The Navy Chief pointed out that current international geo-political and economic realities require an integrated approach to tackle problems in the Indian and Pacific Oceans…reports Asian Lite News
Avoiding needless confrontation, the Navy today said notwithstanding complex challenges, India visualised a free, inclusive, peaceful and prosperous Indo-Pacific region.
Speaking at an international conference titled ‘Operationalising the Indo-Pacific Oceans Initiative (IPOI), Chief of Naval Staff Admiral R Hari Kumar said that the IPOI represents broadest framework conceptualised in Indo-Pacific guided by India’s vision of it as a free, inclusive, peaceful and prosperous region. It also reflects India’s civilisational ethos of mutual respect, pluralism, co-existence and dialogue.
The IPRD seeks to foster exchange of ideas and promote deliberations on regionally relevant maritime issues. Being a Track 1.5 event that aims to encourage discussions on public policy, the IPRD endeavours for a balanced representation from government and non-government agencies and institutions.
The aim of each successive edition is to review both opportunities and challenges that arise within the Indo-Pacific.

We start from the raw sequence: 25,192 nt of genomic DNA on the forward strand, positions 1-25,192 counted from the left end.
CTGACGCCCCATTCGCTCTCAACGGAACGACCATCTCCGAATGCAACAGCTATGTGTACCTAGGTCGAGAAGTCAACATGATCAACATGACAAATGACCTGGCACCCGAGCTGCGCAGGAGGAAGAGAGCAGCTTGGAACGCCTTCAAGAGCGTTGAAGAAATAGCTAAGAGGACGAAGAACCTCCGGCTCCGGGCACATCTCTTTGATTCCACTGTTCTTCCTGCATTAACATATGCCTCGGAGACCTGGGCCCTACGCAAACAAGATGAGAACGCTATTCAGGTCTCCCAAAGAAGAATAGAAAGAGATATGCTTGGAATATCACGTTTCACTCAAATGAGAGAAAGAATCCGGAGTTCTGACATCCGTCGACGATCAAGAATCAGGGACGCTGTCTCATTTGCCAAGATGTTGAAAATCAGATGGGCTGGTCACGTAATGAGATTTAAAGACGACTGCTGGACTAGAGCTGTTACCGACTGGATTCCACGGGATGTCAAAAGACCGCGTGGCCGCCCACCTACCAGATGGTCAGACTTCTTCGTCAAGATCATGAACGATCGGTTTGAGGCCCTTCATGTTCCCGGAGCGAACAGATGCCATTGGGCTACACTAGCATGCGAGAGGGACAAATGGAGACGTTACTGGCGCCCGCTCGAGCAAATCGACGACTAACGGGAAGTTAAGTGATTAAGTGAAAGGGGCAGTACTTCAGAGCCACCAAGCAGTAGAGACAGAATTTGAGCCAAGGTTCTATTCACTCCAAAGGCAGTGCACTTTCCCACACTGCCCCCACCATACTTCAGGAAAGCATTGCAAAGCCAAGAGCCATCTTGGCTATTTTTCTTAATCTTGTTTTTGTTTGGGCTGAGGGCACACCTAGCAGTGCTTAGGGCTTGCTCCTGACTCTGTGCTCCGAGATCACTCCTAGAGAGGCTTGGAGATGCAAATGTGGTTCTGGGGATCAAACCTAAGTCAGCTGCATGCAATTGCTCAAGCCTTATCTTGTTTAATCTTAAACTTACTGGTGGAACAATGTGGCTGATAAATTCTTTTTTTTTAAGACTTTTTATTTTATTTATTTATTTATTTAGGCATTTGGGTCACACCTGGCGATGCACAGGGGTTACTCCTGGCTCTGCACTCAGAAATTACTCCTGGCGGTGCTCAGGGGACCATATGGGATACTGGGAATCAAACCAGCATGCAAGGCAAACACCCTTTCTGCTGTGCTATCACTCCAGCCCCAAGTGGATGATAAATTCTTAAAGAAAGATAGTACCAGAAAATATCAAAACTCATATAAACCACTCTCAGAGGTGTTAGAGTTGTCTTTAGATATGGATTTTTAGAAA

The Navy Chief pointed out that current international geo-political and economic realities require an integrated approach to tackle problems in the Indian and Pacific Oceans.
The conference has taken the cue from Prime Minister Narendra Modi adress in Bangkok at the 14th East Asia Summit (EAS) in November 2019. India’s approach to the Indo-Pacific is guided by the Security and Growth for All in the Region (SAGAR) doctrine which views the oceans as the common heritage of mankind and strives to ensure security and prosperity for everyone in the region.
Listing the number of challenges that need to be overcome – including include imperatives at home, influences from abroad, and intrusive paradigms – Admiral Kumar stressed that these challenges “cannot be overcome by one nation alone”. “Accordingly, the Indo-pacific region has witnessed the formulation of numerous bilateral, multilateral, minilateral and plurilateral mechanisms, most of which seek a safe, secure and stable Indo-Pacific,” he said.
The IPRD is focused on seven interconnected spokes or pillars: maritime security, maritime ecology, maritime resources, disaster risk-reduction and management, trade connectivity and maritime transport, capacity-building and resource sharing, and science, technology and academic cooperation.
IPRD-2022 will be conducted through six professional sessions spread over the three-day period from November 23 to 25. These are – Weaving the Fabric of Holistic Maritime Security in the Indo-Pacific: Multilateral Options; Constructing Holistic-Security Bridges across the Western and Eastern Maritime Expanse of the Indo-Pacific; Building maritime Connectivity: Ports, Trade, and Transport; Capacity-building and Capability Enhancement Leveraging the Physical and Social Sciences; Practical approaches to a Regional Blue Economy; and, Disaster Risk-reduction and Management; Solutions for Small Island Developing States (SIDS) and Vulnerable Littoral States.